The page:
The inherent contradiction of regulation exposed (again)
A few weeks ago, Reuters reported that a new research report (I can’t seem to find the original paper, which is still a work in progress) published by two German academics (Wolfgang Gick and Thilo Pausch) recommended that bank supervisors “withhold some information when they publish stress test results to prevent both bank runs and excessive risk taking by lenders”.
I have pointed out multiple times that this was an intrinsic problem to bank regulation, and that Bagehot had correctly identified the issue already in his time. Our societies have, since then, tried to conveniently forget Bagehot’s wise remarks.
If depositors know from the watchdog that banks are in trouble, they will withdraw their cash, threatening lenders’ survival and causing the panic the supervisor is trying to avoid, the paper said.
Exactly. And wholesale markets are even more at risk. The authors then recommend that “the amount of information disclosed by supervisors should decrease the more vulnerable the banking sector is expected to be.” Is this going to correct the problem? Evidently not. As the public starts to understand that ‘less information about a given bank’ equals ‘riskier bank’, withholding information from the public domain will become self-defeating.
The authors also correctly highlight that
giving banks a clean bill of health also carries risks, according to Gick and Pausch, by encouraging depositors to leave their money in banks. That would undermine market discipline and lead lenders to take excessive risks, they wrote.
In the end, whatever regulators do, negative consequences follow.
Another contradiction was exposed last month when Ewald Nowotny, Governor of the Austrian central bank, warned that proposed changes to the Basel regulatory regime were “dangerous” because borrowing “could become harder for SMEs.” He added that the revised Basel framework had “a sort of bias against bank lending”, and that “banking regulators should analyze the combined effect on the real economy of the multitude of rules that are due to come into force.”
He is both right and wrong. Wrong because the Basel rules have not been loose for corporate lending since Basel was put in place in the 1980s. It’s precisely the opposite. Rules were stricter than for many other lending types, such as real estate lending, leading to the great credit distortion we have experienced over the past couple of decades, and the slow recovery as corporations were starved of credit (see many many of my previous blog posts for details).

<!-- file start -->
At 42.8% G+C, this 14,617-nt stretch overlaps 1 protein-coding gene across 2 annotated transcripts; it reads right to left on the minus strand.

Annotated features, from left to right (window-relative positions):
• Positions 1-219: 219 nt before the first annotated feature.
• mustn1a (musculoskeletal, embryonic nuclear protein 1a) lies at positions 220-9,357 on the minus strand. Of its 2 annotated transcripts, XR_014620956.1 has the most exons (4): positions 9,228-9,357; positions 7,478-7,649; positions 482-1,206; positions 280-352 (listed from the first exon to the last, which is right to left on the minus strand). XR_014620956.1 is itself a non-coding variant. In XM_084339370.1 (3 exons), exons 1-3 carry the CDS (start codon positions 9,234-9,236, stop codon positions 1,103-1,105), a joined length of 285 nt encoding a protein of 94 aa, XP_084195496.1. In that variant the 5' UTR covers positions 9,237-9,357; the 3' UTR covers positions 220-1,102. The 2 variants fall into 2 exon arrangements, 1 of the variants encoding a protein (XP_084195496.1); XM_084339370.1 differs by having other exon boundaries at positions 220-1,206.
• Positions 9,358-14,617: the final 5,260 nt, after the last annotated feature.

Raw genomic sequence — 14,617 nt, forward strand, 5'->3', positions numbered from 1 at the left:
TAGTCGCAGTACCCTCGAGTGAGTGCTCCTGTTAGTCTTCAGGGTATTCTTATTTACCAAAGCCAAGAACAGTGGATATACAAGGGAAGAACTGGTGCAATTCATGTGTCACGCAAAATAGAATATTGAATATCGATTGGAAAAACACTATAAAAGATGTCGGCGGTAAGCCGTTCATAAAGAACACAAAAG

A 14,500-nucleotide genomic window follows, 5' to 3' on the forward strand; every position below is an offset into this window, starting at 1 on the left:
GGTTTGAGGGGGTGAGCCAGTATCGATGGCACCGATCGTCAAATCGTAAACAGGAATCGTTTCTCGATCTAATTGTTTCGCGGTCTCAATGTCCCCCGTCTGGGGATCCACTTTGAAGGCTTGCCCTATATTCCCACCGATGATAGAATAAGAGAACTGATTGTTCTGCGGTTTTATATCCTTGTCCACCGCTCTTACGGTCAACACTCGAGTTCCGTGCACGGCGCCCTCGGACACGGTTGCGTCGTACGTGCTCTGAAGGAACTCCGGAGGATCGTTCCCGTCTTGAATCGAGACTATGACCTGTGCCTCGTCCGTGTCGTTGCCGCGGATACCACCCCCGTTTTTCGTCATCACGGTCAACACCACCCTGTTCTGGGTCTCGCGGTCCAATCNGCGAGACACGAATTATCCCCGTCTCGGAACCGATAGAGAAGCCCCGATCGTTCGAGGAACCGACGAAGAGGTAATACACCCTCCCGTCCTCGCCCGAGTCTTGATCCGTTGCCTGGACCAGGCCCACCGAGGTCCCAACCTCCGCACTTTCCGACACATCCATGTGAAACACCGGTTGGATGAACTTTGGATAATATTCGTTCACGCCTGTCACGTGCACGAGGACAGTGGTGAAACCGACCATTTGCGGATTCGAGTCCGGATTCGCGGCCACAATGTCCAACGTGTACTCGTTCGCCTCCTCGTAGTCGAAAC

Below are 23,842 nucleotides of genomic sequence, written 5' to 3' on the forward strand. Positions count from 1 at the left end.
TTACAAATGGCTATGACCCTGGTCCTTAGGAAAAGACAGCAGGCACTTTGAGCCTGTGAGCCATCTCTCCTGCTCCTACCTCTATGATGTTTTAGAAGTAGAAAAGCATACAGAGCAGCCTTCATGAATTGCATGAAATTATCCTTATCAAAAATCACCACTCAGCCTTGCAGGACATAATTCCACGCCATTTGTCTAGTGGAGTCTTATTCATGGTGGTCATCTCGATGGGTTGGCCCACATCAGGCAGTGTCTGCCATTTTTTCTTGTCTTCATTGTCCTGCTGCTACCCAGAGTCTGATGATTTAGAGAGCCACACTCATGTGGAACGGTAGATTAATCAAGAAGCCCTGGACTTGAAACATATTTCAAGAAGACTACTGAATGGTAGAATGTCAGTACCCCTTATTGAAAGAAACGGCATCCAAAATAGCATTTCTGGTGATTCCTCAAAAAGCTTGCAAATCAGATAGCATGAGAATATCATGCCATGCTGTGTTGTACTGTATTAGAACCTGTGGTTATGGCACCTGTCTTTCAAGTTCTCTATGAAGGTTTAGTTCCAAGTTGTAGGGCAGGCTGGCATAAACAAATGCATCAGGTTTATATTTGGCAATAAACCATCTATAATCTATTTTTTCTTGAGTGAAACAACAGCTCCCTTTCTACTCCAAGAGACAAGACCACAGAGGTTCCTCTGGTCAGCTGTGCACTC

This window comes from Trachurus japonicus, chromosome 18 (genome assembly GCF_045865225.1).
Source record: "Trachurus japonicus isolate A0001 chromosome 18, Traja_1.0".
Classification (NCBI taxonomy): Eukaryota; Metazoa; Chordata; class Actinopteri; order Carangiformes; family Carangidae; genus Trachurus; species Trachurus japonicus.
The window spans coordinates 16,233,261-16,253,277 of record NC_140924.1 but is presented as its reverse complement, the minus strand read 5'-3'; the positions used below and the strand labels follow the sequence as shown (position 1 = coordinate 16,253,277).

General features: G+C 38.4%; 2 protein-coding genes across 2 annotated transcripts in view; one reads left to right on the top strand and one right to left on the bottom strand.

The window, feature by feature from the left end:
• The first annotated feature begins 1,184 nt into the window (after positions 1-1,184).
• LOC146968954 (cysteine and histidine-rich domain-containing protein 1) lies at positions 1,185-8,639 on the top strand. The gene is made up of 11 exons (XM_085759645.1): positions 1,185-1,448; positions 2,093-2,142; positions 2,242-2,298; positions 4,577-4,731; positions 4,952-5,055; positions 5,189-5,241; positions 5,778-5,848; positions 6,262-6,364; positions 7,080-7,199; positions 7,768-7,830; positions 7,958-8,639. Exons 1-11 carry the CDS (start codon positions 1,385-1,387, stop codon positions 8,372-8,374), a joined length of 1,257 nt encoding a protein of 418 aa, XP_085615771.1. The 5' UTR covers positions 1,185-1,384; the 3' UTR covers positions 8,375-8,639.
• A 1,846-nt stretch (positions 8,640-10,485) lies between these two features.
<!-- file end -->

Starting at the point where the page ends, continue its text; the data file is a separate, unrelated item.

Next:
But he’s right that the revised Basel framework will perhaps exacerbate this situation by widening the spread between the capital cost of SME lending and that of real estate lending.
This is where the great contradiction lies. Nowotny is one of the first top regulators to underline a part of the credit allocation distortion. Yet most regulators believe that higher capital costs are justified on the basis that SME/corporate lending is inherently riskier. They never admit that the Basel framework played a major role in creating the great real estate credit bubble that led to the crisis. They constantly, and stubbornly, deny that Basel’s risk-weights could have any impact on the credit supply (and hence the sectorial interest rate). Yet, they contradict themselves when, at the same time, they consider lowering those same risk-weights on a number of products (such as securitisations) to boost…their supply and demand!
Let me get this straight: risk-weights are an instance of price control (in this case, capital cost control). And economic theory clearly demonstrates that price controls are both inefficient and leads to economic distortions. You can’t stabilise the financial system using price control tools, and then blame financial institutions and economic agents for rationally reacting to your measures. You just can’t.
Update: I originally used the term ‘price-fixing’ above. I then thought ‘price control’ was more appropriate, so I modified the post.
A possible remedy to all of this might be to get rid of government insurance for deposits and let people by private insurance if they want it. The insurance companies would watch over the banks, collect the results of risk tests and set premiums accordingly.
Just discovered your blog and the post on our paper which I can send you on request. My research on financial analysts and optimal disclosure continues, and I’m glad that these topics are now seen a bit more as they are (after some
media reported our paper in the sense that we would deliberately argue in favor of false reports to mislead the public. The original paper on Reuters is
more valuable. In fact, that bank supervisors “withhold some information when they publish stress test” results from the overall goal to disclose the stress test
design plus its results to depositors, at a given level of banking regulation. The goal is to find an optimal information design. Our theory has been cited by several central bankers and some researchers at the D of Treasury, so it seems that the option of supervisors to beneficially affect depositor behavior
seems to have become an issue when talking about restoring market discipline
and explaining why “more transparency helps making better decisions” in the light of Basel III. Hope it helps.
Wolfgang, thank you for your comment.
I wouldn’t be against reading your whole paper to be honest. Is the email address ending in unibz.it an email address on which I can contact you?
Julien, yes, of course. Regards W